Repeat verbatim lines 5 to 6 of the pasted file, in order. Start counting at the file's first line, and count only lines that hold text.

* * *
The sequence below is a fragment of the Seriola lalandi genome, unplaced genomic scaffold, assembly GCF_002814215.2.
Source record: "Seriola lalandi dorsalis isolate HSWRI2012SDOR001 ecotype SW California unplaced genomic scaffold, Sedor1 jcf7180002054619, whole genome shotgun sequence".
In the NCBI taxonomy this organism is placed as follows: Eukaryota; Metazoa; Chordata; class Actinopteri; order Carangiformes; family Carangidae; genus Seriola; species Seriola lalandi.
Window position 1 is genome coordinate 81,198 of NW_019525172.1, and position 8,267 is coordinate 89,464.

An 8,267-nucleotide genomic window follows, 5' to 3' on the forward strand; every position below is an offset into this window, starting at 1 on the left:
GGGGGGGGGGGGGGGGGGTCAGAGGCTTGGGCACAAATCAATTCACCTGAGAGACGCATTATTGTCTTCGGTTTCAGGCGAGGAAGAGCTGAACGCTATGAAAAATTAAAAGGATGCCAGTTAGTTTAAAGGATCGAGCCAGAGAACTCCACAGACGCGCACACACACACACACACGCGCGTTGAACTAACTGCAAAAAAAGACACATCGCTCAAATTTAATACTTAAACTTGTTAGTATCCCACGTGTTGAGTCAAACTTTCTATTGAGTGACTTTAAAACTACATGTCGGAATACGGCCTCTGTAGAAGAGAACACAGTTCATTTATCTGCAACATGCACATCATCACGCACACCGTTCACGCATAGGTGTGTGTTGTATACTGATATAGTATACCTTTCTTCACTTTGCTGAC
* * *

An 8,267-nucleotide genomic window follows, 5' to 3' on the forward strand; every position below is an offset into this window, starting at 1 on the left:
GGGGGGGGGGGGGGGGGGTCAGAGGCTTGGGCACAAATCAATTCACCTGAGAGACGCATTATTGTCTTCGGTTTCAGGCGAGGAAGAGCTGAACGCTATGAAAAATTAAAAGGATGCCAGTTAGTTTAAAGGATCGAGCCAGAGAACTCCACAGACGCGCACACACACACACACACGCGCGTTGAACTAACTGCAAAAAAAGACACATCGCTCAAATTTAATACTTAAACTTGTTAGTATCCCACGTGTTGAGTCAAACTTTCTATTGAGTGACTTTAAAACTACATGTCGGAATACGGCCTCTGTAGAAGAGAACACAGTTCATTTATCTGCAACATGCACATCATCACGCACACCGTTCACGCATAGGTGTGTGTTGTATACTGATATAGTATACCTTTCTTCACTTTGCTGAC